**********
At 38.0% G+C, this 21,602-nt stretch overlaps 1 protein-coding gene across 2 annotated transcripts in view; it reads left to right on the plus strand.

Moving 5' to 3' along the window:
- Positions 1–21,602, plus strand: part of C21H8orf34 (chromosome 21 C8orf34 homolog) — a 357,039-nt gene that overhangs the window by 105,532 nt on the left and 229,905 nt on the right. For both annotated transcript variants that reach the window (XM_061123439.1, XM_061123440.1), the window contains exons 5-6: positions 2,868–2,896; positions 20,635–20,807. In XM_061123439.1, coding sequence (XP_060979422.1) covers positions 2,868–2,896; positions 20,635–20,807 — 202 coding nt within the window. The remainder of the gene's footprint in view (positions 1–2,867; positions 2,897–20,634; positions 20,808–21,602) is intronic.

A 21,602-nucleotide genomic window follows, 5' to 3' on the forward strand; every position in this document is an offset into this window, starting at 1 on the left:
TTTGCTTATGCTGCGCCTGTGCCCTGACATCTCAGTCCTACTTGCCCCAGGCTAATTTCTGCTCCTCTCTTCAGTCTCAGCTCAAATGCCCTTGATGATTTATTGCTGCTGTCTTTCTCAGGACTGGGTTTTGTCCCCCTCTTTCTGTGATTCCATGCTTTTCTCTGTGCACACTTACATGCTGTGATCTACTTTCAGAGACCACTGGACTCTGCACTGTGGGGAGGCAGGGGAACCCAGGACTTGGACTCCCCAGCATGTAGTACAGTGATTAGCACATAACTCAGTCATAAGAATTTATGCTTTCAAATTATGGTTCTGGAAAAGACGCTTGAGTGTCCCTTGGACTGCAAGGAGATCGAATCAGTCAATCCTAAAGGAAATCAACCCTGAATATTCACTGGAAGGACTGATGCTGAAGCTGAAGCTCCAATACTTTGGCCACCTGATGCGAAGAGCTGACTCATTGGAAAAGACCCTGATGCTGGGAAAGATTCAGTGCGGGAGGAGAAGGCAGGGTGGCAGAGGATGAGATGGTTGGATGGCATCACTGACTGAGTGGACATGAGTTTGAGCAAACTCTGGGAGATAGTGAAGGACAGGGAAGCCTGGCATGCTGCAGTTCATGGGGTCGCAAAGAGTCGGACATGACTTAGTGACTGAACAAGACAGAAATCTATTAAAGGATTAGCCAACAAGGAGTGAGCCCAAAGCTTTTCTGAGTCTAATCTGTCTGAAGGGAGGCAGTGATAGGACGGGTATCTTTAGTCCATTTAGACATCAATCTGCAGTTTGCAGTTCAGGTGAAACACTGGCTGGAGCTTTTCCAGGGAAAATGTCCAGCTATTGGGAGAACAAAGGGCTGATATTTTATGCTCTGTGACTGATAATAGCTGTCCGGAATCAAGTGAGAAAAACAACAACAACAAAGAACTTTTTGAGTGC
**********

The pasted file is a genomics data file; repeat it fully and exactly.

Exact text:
At 38.0% G+C, this 21,602-nt stretch overlaps 1 protein-coding gene across 2 annotated transcripts in view; it reads left to right on the plus strand.

Moving 5' to 3' along the window:
- Positions 1–21,602, plus strand: part of C21H8orf34 (chromosome 21 C8orf34 homolog) — a 357,039-nt gene that overhangs the window by 105,532 nt on the left and 229,905 nt on the right. For both annotated transcript variants that reach the window (XM_061123439.1, XM_061123440.1), the window contains exons 5-6: positions 2,868–2,896; positions 20,635–20,807. In XM_061123439.1, coding sequence (XP_060979422.1) covers positions 2,868–2,896; positions 20,635–20,807 — 202 coding nt within the window. The remainder of the gene's footprint in view (positions 1–2,867; positions 2,897–20,634; positions 20,808–21,602) is intronic.

A 21,602-nucleotide genomic window follows, 5' to 3' on the forward strand; every position in this document is an offset into this window, starting at 1 on the left:
TTTGCTTATGCTGCGCCTGTGCCCTGACATCTCAGTCCTACTTGCCCCAGGCTAATTTCTGCTCCTCTCTTCAGTCTCAGCTCAAATGCCCTTGATGATTTATTGCTGCTGTCTTTCTCAGGACTGGGTTTTGTCCCCCTCTTTCTGTGATTCCATGCTTTTCTCTGTGCACACTTACATGCTGTGATCTACTTTCAGAGACCACTGGACTCTGCACTGTGGGGAGGCAGGGGAACCCAGGACTTGGACTCCCCAGCATGTAGTACAGTGATTAGCACATAACTCAGTCATAAGAATTTATGCTTTCAAATTATGGTTCTGGAAAAGACGCTTGAGTGTCCCTTGGACTGCAAGGAGATCGAATCAGTCAATCCTAAAGGAAATCAACCCTGAATATTCACTGGAAGGACTGATGCTGAAGCTGAAGCTCCAATACTTTGGCCACCTGATGCGAAGAGCTGACTCATTGGAAAAGACCCTGATGCTGGGAAAGATTCAGTGCGGGAGGAGAAGGCAGGGTGGCAGAGGATGAGATGGTTGGATGGCATCACTGACTGAGTGGACATGAGTTTGAGCAAACTCTGGGAGATAGTGAAGGACAGGGAAGCCTGGCATGCTGCAGTTCATGGGGTCGCAAAGAGTCGGACATGACTTAGTGACTGAACAAGACAGAAATCTATTAAAGGATTAGCCAACAAGGAGTGAGCCCAAAGCTTTTCTGAGTCTAATCTGTCTGAAGGGAGGCAGTGATAGGACGGGTATCTTTAGTCCATTTAGACATCAATCTGCAGTTTGCAGTTCAGGTGAAACACTGGCTGGAGCTTTTCCAGGGAAAATGTCCAGCTATTGGGAGAACAAAGGGCTGATATTTTATGCTCTGTGACTGATAATAGCTGTCCGGAATCAAGTGAGAAAAACAACAACAACAAAGAACTTTTTGAGTGC